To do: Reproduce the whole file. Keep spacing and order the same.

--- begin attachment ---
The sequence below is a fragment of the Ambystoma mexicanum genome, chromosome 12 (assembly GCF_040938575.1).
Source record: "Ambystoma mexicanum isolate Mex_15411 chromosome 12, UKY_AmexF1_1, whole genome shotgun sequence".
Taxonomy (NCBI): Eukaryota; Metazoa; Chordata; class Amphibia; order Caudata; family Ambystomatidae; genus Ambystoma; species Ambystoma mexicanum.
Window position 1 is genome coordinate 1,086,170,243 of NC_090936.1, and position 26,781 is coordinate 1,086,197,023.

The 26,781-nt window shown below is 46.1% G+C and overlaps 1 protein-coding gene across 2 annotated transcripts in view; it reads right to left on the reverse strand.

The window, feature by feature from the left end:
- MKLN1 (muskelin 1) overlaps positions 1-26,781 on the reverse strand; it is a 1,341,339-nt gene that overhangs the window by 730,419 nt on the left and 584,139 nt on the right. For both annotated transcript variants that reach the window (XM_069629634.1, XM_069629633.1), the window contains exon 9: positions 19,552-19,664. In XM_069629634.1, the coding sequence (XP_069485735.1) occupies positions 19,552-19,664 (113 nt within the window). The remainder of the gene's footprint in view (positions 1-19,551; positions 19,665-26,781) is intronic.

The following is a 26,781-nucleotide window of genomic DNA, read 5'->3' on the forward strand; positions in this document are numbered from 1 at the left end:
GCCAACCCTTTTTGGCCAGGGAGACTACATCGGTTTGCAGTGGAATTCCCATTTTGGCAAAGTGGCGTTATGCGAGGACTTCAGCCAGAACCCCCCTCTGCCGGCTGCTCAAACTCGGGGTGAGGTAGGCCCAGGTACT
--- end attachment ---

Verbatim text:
The sequence below is a fragment of the Ambystoma mexicanum genome, chromosome 12 (assembly GCF_040938575.1).
Source record: "Ambystoma mexicanum isolate Mex_15411 chromosome 12, UKY_AmexF1_1, whole genome shotgun sequence".
Taxonomy (NCBI): Eukaryota; Metazoa; Chordata; class Amphibia; order Caudata; family Ambystomatidae; genus Ambystoma; species Ambystoma mexicanum.
Window position 1 is genome coordinate 1,086,170,243 of NC_090936.1, and position 26,781 is coordinate 1,086,197,023.

The 26,781-nt window shown below is 46.1% G+C and overlaps 1 protein-coding gene across 2 annotated transcripts in view; it reads right to left on the reverse strand.

The window, feature by feature from the left end:
- MKLN1 (muskelin 1) overlaps positions 1-26,781 on the reverse strand; it is a 1,341,339-nt gene that overhangs the window by 730,419 nt on the left and 584,139 nt on the right. For both annotated transcript variants that reach the window (XM_069629634.1, XM_069629633.1), the window contains exon 9: positions 19,552-19,664. In XM_069629634.1, the coding sequence (XP_069485735.1) occupies positions 19,552-19,664 (113 nt within the window). The remainder of the gene's footprint in view (positions 1-19,551; positions 19,665-26,781) is intronic.

The following is a 26,781-nucleotide window of genomic DNA, read 5'->3' on the forward strand; positions in this document are numbered from 1 at the left end:
GCCAACCCTTTTTGGCCAGGGAGACTACATCGGTTTGCAGTGGAATTCCCATTTTGGCAAAGTGGCGTTATGCGAGGACTTCAGCCAGAACCCCCCTCTGCCGGCTGCTCAAACTCGGGGTGAGGTAGGCCCAGGTACT